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From January 25, 2007...
O.V. Hunt was born in rural Georgia, but his sights were truly on Birmingham. The city's first commercial photographer ratcheted up thousands of shots that forever link the Magic City to its fast-growing, iron and coal-mining, smoke-choking, downtown-shopping, East Lake-swimming past. A handful of the pictures -- which normally are maintained by the Birmingham Public Library Archives Department -- are on display at Vulcan Park through July. WBHM's Steve Chiotakis takes us on a tour with a couple of guides who put Hunt's exposures into geographical -- and historical -- perspective..
Birmingham Public Library archivist Jim Baggett and Vulcan Park docent Bill Springer, with WBHM's Steve Chiotakis. The exhibit -- called O.V. Hunt, Commercial Photographer: Images of Life and Work in the Magic City -- is on display at Vulcan Park through July 20th.
One prominent player in the cultural history of Birmingham is the little theatre - now known as the Virginia Samford Theatre. The Romanesque-playhouse opened in 1927...and 25 years later actress Boots Carroll made her debut on stage. Fast forward to this month - 55 years after Carroll's debut - and she's again on-stage in a production of Fiddler on the Roof. She, and director Dane Peterson, joined WBHM's Tanya Ott.
Director Dane Peterson and actress Boots Carroll. Fiddler on the Roof runs through February 3rd at the Virginia Samford Theatre.
As cartoonists go, Howard Cruse is not a household name. But the Springville native and Birmingham Southern grad has contributed to national publications like Playboy, Heavy Metal and the Village Voice. His cartoon scrip Barefootz has appeared in local publications and has been published in several collections. When the Advocate, the national gay newsmagazine, invited him to create a gay-themed comic strip, Wendel was his response. In 1995 he published his award-winning graphic novel, Stuck Rubber Baby, a story of self-discovery set against the backdrop of the civil rights in the south in the 1960s. Howard Cruse was in town last week for an event at the UAB School of Public Health and I asked him if he recalled when he first considered cartooning as a career.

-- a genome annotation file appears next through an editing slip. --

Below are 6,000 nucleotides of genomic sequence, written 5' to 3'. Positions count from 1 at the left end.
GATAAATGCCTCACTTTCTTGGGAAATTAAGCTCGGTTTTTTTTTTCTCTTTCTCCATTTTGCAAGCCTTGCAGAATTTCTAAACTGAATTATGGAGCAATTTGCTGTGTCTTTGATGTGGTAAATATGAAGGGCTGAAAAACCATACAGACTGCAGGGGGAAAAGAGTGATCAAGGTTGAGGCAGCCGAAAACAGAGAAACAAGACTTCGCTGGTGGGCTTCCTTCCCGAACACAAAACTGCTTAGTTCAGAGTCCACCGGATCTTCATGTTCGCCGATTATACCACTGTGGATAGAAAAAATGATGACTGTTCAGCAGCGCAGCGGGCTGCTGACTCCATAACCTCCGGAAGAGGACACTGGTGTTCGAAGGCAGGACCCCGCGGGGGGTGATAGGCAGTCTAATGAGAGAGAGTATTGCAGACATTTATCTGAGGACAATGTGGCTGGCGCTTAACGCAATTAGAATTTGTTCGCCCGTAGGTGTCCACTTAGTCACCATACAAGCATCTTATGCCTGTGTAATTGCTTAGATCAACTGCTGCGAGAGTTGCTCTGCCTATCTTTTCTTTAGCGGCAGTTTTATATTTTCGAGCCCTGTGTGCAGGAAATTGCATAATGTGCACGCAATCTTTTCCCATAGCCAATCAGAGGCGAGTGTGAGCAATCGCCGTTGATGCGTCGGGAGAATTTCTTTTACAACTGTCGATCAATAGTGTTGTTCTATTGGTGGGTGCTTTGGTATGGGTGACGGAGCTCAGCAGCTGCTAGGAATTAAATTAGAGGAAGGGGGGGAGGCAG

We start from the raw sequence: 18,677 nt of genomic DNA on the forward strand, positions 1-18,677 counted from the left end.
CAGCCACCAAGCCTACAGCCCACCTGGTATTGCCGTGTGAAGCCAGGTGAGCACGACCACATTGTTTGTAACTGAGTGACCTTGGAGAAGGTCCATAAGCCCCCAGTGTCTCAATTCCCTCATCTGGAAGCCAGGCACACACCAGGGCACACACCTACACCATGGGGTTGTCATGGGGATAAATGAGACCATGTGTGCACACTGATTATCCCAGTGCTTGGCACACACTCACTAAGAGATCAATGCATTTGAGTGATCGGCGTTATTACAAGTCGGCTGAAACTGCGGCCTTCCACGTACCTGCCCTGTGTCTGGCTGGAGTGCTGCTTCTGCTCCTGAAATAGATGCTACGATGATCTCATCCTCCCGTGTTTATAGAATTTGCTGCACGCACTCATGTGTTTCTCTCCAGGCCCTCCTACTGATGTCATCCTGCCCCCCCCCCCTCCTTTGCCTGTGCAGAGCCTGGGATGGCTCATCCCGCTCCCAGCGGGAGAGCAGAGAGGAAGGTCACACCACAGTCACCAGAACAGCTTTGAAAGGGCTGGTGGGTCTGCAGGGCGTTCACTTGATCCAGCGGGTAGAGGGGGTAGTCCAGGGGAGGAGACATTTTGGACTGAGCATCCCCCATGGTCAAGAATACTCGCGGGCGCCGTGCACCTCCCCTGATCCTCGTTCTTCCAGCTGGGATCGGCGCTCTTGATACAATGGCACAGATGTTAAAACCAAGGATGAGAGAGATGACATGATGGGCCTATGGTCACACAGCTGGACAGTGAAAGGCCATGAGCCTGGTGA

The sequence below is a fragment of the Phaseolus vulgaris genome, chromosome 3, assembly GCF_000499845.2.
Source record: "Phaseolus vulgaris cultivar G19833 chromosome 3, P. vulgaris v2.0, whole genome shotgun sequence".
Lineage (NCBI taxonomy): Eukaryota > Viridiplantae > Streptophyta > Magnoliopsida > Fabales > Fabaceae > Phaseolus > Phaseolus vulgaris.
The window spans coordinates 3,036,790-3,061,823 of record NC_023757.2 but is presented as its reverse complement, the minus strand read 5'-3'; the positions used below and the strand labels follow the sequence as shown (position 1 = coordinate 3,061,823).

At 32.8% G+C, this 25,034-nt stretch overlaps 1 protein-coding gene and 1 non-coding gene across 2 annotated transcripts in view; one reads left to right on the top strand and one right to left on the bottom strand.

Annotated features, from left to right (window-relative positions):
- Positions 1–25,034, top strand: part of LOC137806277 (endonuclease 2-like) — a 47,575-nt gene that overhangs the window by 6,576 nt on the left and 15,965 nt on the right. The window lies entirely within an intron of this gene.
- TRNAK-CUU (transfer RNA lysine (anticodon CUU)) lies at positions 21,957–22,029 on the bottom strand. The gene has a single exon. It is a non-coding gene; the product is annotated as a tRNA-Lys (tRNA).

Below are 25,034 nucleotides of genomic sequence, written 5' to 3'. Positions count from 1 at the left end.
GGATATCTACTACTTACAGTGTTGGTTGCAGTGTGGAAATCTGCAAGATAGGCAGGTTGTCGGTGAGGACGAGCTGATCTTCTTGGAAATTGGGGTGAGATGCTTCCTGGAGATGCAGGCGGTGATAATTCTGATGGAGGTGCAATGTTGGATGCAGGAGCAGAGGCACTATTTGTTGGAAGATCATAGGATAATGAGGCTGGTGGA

To hear the audio portion of the Community Calendar from Tapestry, click here.
Want to know more? Activeculture.info is a one-stop source for finding out what's going on in the Birmingham metro area.
Like so many other southern musicians, James "PJ" Spraggins II's love for music developed at an early age -- in church, although it wouldn't take him down a vocal path. Instead, the Bessemer native zeroed in on the drums. Spraggins' zeal for the drums carried him all the way to a music scholarship at Alabama State University, where he played in the marching, pep and jazz bands to name a few. Over the course of his career Spraggins has played with a number of musicians, including Randy Owens, Eric Essex and The Vandellas. Now, the Birmingham transplant is ready to take center stage with his debut jazz album The Light of Day. This is "Sweet Nita" off the CD. Spraggins stopped by our studios to talk about his music. (AUDIO MONTAGE) James "PJ" Spraggins II, talking about his career as a drummer and his debut jazz album, The Light of Day. He plays his first solo gig March 17th at Ona's Music Room.
Tapestry is produced by Tanya Ott, Michael Krall and Hunter Bell. Francesca Rosko tracks community events. Additional reporting this week from Steve Chiotakis and production assistance from Rosemary Pennington and Islara Vazquez. I'm Tanya Ott in for Greg Bass.
Support for Tapestry comes from the Jefferson County Commission through the Jefferson County Community Arts Funds administered by the Cultural Alliance of Greater Birmingham.